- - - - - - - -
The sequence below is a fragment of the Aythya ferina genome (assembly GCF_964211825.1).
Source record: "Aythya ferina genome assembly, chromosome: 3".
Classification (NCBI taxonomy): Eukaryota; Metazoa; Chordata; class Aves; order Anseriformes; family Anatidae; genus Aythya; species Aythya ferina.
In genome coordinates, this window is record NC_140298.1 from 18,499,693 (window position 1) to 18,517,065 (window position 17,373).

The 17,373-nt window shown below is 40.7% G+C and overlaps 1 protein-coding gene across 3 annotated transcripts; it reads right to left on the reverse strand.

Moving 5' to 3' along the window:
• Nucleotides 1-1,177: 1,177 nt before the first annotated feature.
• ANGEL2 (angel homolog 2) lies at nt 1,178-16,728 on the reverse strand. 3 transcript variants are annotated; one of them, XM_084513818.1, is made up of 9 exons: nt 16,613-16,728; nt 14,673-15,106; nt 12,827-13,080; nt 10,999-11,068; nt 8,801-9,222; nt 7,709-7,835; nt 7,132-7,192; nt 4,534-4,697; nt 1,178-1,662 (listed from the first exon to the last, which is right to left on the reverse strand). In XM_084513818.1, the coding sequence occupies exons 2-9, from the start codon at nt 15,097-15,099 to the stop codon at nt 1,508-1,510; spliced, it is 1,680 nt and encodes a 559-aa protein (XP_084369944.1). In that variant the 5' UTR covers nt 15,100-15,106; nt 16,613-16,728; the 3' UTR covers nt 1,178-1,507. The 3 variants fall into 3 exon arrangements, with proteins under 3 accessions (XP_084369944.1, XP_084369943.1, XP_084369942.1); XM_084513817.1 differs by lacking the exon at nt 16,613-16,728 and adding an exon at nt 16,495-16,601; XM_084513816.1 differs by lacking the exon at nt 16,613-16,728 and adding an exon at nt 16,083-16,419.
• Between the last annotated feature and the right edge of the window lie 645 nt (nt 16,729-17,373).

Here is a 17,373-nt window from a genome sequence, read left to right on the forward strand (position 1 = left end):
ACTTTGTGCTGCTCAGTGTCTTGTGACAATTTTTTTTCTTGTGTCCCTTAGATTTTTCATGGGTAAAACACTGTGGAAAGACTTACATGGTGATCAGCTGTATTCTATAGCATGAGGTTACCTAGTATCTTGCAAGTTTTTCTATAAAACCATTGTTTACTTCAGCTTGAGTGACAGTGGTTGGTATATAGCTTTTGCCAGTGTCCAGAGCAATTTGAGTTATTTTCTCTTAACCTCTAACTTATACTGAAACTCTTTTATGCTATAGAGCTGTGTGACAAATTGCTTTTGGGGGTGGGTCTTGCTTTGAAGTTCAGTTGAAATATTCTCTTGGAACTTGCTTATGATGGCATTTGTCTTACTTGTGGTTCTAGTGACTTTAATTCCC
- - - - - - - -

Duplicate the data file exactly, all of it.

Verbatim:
The sequence below is a fragment of the Aythya ferina genome (assembly GCF_964211825.1).
Source record: "Aythya ferina genome assembly, chromosome: 3".
Classification (NCBI taxonomy): Eukaryota; Metazoa; Chordata; class Aves; order Anseriformes; family Anatidae; genus Aythya; species Aythya ferina.
In genome coordinates, this window is record NC_140298.1 from 18,499,693 (window position 1) to 18,517,065 (window position 17,373).

The 17,373-nt window shown below is 40.7% G+C and overlaps 1 protein-coding gene across 3 annotated transcripts; it reads right to left on the reverse strand.

Moving 5' to 3' along the window:
• Nucleotides 1-1,177: 1,177 nt before the first annotated feature.
• ANGEL2 (angel homolog 2) lies at nt 1,178-16,728 on the reverse strand. 3 transcript variants are annotated; one of them, XM_084513818.1, is made up of 9 exons: nt 16,613-16,728; nt 14,673-15,106; nt 12,827-13,080; nt 10,999-11,068; nt 8,801-9,222; nt 7,709-7,835; nt 7,132-7,192; nt 4,534-4,697; nt 1,178-1,662 (listed from the first exon to the last, which is right to left on the reverse strand). In XM_084513818.1, the coding sequence occupies exons 2-9, from the start codon at nt 15,097-15,099 to the stop codon at nt 1,508-1,510; spliced, it is 1,680 nt and encodes a 559-aa protein (XP_084369944.1). In that variant the 5' UTR covers nt 15,100-15,106; nt 16,613-16,728; the 3' UTR covers nt 1,178-1,507. The 3 variants fall into 3 exon arrangements, with proteins under 3 accessions (XP_084369944.1, XP_084369943.1, XP_084369942.1); XM_084513817.1 differs by lacking the exon at nt 16,613-16,728 and adding an exon at nt 16,495-16,601; XM_084513816.1 differs by lacking the exon at nt 16,613-16,728 and adding an exon at nt 16,083-16,419.
• Between the last annotated feature and the right edge of the window lie 645 nt (nt 16,729-17,373).

Here is a 17,373-nt window from a genome sequence, read left to right on the forward strand (position 1 = left end):
ACTTTGTGCTGCTCAGTGTCTTGTGACAATTTTTTTTCTTGTGTCCCTTAGATTTTTCATGGGTAAAACACTGTGGAAAGACTTACATGGTGATCAGCTGTATTCTATAGCATGAGGTTACCTAGTATCTTGCAAGTTTTTCTATAAAACCATTGTTTACTTCAGCTTGAGTGACAGTGGTTGGTATATAGCTTTTGCCAGTGTCCAGAGCAATTTGAGTTATTTTCTCTTAACCTCTAACTTATACTGAAACTCTTTTATGCTATAGAGCTGTGTGACAAATTGCTTTTGGGGGTGGGTCTTGCTTTGAAGTTCAGTTGAAATATTCTCTTGGAACTTGCTTATGATGGCATTTGTCTTACTTGTGGTTCTAGTGACTTTAATTCCC